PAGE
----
bottle of elan vital until it seethes and spurts. 
Bester's books are overgrown with grotesque 
coincidence, lucky accidents of history that have 
the obvious narrative merit of advancing the 
story with maximum attack but through their 
failure to offend us conveying as well, and more 
importantly, a subterranean awareness that in 
these universes Nature is a participant, a 
partisan, rooting for the seed-bearers.
           In an incompetent way The Computer 
Connection, Bester's belated return to the sf 
novel, persisted with this theme, but blurred its 
expression hopelessly by skeining the dialectic, 
shortsheeting the narrative, splitting the 
typical Besterian dyad into a multitude of funny 
hats performing comic capers, some of them not so 
comic. The Demolished Man, Bester's bravura 
mystery story set in a world policed by 
telepaths, evoked that dyad stunningly in Ben 
Reich/Lincoln Powell (criminal/detective), Ben 
Reich/Craye D'Courtney (upstart/tycoon, and 
son/father), Ben Reich/The Man With No Face 
(conscious/unconscious selves). All of those were 
subsumed, quite deliberately on Bester's part, 
into an archetypal mandala of contest which can 
be represented (at some cost) as Eros/Thanatos, Life/Death.
           In The Stars My Destination, the dyad 
is above all Gully Foyle/Olivia Presteign, each 
at once the other's sibling Other and Self. This 
is true at least in terms of narrative impulse, 
but the dialectic between them points to 
something grandiose and in individual terms 
almost unspecifiable: perhaps the emergent 
salient of Life itself, set against the frigid, 
uncaring vacuum of spacetime. On the social 
level, the ground halfway between the 
psychological rampaging of individual compulsion 
and the final magisterial epiphany of 
Foyle-as-god, the dyad is manifest as common 
humanity versus power elite. Foyle effects a 
one-man revolution in human consciousness and 
power by dispersing PyrE, a kind of primordial 
Schopenhauerish element, to the brutalized masses 
of the world. PyrE is the primal stuff of the 
universe, latent force in its purest form, 
responsive only to Will and Idea. On the one 
hand, Foyle's act seems precisely an unwitting 
metaphor for mid-fifties liberal aspiration. On 
the other, it is an intriguing figure (no doubt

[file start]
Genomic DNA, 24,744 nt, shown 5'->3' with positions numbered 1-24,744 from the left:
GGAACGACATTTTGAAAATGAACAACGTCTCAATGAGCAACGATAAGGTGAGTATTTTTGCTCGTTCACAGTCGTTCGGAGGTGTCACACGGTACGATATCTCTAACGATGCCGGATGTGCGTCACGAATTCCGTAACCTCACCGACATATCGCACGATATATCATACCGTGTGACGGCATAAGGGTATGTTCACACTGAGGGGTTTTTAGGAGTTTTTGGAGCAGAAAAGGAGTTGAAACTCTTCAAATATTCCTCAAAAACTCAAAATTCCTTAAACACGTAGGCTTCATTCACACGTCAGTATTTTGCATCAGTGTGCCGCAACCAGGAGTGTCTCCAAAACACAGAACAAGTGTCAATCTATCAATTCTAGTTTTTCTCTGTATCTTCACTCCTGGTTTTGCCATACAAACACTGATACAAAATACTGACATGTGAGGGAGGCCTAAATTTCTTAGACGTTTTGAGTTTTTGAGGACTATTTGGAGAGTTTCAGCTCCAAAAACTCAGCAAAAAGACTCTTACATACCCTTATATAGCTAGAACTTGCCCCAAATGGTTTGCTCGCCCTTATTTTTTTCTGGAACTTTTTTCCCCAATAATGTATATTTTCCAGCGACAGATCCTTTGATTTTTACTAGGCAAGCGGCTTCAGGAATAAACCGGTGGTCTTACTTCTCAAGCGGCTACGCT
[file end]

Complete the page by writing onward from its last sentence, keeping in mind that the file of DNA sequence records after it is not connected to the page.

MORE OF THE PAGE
overdetermined) for the devastating potential of 
both art and science in the conduct and context of human affairs.


A quarter century later, Bester had recused from 
the social dimension. Golem^100 (1980) revived 
the dyad abandoned in The Computer Connection, as 
male/female, although this is not self-evident, 
since the male component is further bifurcated, 
without thereby generating a triad. Its imagined 
society, shared with The Computer Connection, is 
a pot-pourri of gaudy images with no underlying 
texture, no embeddedness in gritty reality. While 
this is true also of The Stars My Destination, in 
that book the apparent cartoons are clearly 
emblematic, at once shimmering with wit and 
satirical laughter and darkening into depths of 
authentic pain, cruelty, aspiration. The Guff of 
the later books­most loathsome sector of the 
Northeast Corridor­is `a lunacy of violence 
inhabited by a swarming population with no 
visible means of support and no fixed residence' 
(1980, 32). It is `a raree show', curiously 
premonitory of William Gibson's Swarm (a 
conurbation running down the eastern edge of his 
cyberspaced future America). Portions of Third 
World cities already fit his description, but 
Bester's adoption of the locale possesses no 
rationale beyond his patent wish to strut his 
exhausted obsessives one more time on the 
peep-show stage­a desire confirmed in his final 
novel, The Deceivers, a terminal case of frenetic 
technique in the service of nothing beyond its 
own tired exercise. (A dire posthumous 
collaboration with Roger Zelazny, Psycho Shop 
[1998] is better passed over in silence.)
           The story line in Golem^100 is 
surprisingly frail. Eight bourgeois `bee' ladies 
with twee `secret names' while away their bored 
lives in the protected redoubts of the brutal 
Guff, playing at raising the devil. Their rituals 
bear fruit only when a husband, Droney Lafferty, 
`the celebrated necrophile' and piebald haploid, 
introduces a radioactive catalyst into their 
incense. Awakened and given focus, `the brutal 
cruelty that lies buried deep within us all' 
(10)­as Bester simple-mindedly characterizes 
Freud's Id, evidently having learned nothing 
after the same simplifications in The Demolished 
Man were lambasted by critics­emerges, expressing 
its nature in atrocities. These crimes defy 
normal explanation, to the chagrin of Police 
subadar Adida Alkhand-Sarangdar-ind'dni (whose 
palindromic names hint at some ontological 
mirroring or antinomy). Events from Bester's 1974 
short story `The Four-Hour Fugue' were modified 
and incorporated as an alternate narrative 
strand. Scent chemist Dr. Blaise Shima 
(previously Skiaki) is slacking at work. Warlock